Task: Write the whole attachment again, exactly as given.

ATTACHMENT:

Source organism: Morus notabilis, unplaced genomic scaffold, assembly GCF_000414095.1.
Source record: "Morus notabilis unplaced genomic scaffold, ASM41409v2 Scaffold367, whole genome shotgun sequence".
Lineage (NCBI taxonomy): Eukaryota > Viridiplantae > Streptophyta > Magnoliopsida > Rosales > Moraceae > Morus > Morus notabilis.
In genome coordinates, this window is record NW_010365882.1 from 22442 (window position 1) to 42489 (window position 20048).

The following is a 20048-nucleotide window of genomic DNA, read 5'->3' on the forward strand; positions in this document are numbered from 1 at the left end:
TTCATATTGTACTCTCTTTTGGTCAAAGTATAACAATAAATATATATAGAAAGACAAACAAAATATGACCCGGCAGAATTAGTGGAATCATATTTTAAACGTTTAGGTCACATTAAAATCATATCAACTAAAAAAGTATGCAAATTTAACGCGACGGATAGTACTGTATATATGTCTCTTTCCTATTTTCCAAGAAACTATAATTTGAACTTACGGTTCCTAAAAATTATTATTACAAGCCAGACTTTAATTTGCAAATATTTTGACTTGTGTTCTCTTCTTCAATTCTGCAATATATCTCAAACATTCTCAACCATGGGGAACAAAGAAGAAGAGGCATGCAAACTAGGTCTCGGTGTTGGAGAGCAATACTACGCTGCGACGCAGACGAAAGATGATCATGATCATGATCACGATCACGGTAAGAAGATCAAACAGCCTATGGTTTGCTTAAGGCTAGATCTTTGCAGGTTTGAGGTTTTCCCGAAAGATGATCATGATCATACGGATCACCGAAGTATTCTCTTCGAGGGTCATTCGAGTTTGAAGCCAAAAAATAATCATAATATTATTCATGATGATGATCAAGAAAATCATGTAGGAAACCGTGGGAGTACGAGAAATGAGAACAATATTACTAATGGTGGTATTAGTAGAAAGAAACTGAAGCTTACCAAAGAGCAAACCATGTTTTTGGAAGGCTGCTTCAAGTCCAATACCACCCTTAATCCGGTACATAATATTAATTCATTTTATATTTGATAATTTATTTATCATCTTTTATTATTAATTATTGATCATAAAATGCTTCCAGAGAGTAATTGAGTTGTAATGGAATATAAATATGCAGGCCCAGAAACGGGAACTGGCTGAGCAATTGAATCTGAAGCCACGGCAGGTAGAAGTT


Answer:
Source organism: Morus notabilis, unplaced genomic scaffold, assembly GCF_000414095.1.
Source record: "Morus notabilis unplaced genomic scaffold, ASM41409v2 Scaffold367, whole genome shotgun sequence".
Lineage (NCBI taxonomy): Eukaryota > Viridiplantae > Streptophyta > Magnoliopsida > Rosales > Moraceae > Morus > Morus notabilis.
In genome coordinates, this window is record NW_010365882.1 from 22442 (window position 1) to 42489 (window position 20048).

The following is a 20048-nucleotide window of genomic DNA, read 5'->3' on the forward strand; positions in this document are numbered from 1 at the left end:
TTCATATTGTACTCTCTTTTGGTCAAAGTATAACAATAAATATATATAGAAAGACAAACAAAATATGACCCGGCAGAATTAGTGGAATCATATTTTAAACGTTTAGGTCACATTAAAATCATATCAACTAAAAAAGTATGCAAATTTAACGCGACGGATAGTACTGTATATATGTCTCTTTCCTATTTTCCAAGAAACTATAATTTGAACTTACGGTTCCTAAAAATTATTATTACAAGCCAGACTTTAATTTGCAAATATTTTGACTTGTGTTCTCTTCTTCAATTCTGCAATATATCTCAAACATTCTCAACCATGGGGAACAAAGAAGAAGAGGCATGCAAACTAGGTCTCGGTGTTGGAGAGCAATACTACGCTGCGACGCAGACGAAAGATGATCATGATCATGATCACGATCACGGTAAGAAGATCAAACAGCCTATGGTTTGCTTAAGGCTAGATCTTTGCAGGTTTGAGGTTTTCCCGAAAGATGATCATGATCATACGGATCACCGAAGTATTCTCTTCGAGGGTCATTCGAGTTTGAAGCCAAAAAATAATCATAATATTATTCATGATGATGATCAAGAAAATCATGTAGGAAACCGTGGGAGTACGAGAAATGAGAACAATATTACTAATGGTGGTATTAGTAGAAAGAAACTGAAGCTTACCAAAGAGCAAACCATGTTTTTGGAAGGCTGCTTCAAGTCCAATACCACCCTTAATCCGGTACATAATATTAATTCATTTTATATTTGATAATTTATTTATCATCTTTTATTATTAATTATTGATCATAAAATGCTTCCAGAGAGTAATTGAGTTGTAATGGAATATAAATATGCAGGCCCAGAAACGGGAACTGGCTGAGCAATTGAATCTGAAGCCACGGCAGGTAGAAGTT